Talk about sparking someone’s interest. The hazards of the High Voltage Lab at the Technical University of Denmark in Lyngby held a certain charm for photographer Alastair Philip Wiper. “It’s full of devices that to me looked like sculpture,” he says. “You could be in a modern art museum.”
The lab runs tests on commercial products to see how well they cope with real-world power surges and lightning strikes – by delivering jolts of up to 1.2 million volts.
The image above left shows Joachim Holbøll, deputy head of the lab, peering up at the giant impulse generator, which sends a massive electrical discharge between the two spheres. “Big stuff is always cool,” Wiper says. “You can’t help but just go, ‘wow, human beings built this’.”
Wiper likes to contrast the huge and impressive with the small and disregarded. For four years, he has been developing a project with the working title Unintended Beauty, showcasing scientific and industrial objects with overlooked aesthetic appeal. So he was intrigued by the collection of discarded electronic components in Holbøll’s office, such as the GE GL-833A triode (above right). Triode vacuum tubes were the first devices able to amplify electric signals, making it possible to develop appliances like radios and TVs.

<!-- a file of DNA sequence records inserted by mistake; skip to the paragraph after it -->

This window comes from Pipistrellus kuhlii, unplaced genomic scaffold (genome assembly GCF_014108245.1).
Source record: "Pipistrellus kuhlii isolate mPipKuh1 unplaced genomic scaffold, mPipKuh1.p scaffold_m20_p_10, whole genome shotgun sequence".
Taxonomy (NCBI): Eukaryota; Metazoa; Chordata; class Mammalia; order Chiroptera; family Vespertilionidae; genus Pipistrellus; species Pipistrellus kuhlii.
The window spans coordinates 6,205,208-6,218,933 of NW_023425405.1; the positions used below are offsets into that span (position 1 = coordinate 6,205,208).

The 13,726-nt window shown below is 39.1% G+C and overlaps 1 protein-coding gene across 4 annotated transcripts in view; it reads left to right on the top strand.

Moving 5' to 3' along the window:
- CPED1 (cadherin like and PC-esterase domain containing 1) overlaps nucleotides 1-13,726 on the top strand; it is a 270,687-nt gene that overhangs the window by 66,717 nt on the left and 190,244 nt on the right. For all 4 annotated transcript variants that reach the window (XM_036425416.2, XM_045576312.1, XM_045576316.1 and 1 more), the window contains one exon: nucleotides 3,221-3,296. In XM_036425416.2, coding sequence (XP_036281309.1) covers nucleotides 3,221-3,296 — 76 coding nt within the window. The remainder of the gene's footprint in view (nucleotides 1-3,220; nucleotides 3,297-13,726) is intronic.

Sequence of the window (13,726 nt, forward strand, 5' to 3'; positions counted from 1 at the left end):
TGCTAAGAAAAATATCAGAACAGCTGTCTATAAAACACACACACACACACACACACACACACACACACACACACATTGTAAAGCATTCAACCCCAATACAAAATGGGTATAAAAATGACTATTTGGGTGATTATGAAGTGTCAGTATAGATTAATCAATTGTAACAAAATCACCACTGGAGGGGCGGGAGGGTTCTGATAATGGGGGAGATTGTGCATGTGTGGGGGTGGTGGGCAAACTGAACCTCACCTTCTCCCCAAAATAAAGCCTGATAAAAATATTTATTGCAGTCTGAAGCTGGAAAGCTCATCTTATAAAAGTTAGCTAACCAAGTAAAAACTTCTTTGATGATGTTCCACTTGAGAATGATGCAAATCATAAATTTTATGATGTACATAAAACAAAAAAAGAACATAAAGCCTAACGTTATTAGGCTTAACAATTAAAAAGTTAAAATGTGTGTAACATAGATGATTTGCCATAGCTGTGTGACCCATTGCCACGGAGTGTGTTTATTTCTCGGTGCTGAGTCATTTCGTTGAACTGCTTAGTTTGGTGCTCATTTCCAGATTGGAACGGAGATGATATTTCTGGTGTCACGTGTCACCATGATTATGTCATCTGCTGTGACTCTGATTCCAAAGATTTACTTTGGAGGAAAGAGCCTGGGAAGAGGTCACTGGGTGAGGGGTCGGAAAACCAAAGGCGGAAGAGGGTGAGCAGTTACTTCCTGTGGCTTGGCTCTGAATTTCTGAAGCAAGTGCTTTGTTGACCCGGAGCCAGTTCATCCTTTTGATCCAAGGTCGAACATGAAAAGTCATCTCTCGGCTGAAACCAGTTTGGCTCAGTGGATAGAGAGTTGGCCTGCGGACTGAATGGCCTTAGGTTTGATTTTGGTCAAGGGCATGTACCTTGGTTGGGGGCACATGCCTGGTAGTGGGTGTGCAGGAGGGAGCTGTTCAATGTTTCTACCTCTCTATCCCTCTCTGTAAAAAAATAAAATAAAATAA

But it was the triode’s odd shape rather than its historical importance that caught Wiper’s eye. “I quite like the fact that a lot of people won’t really know what it is,” he says. “It looks like a 50s sci-fi robot or something.”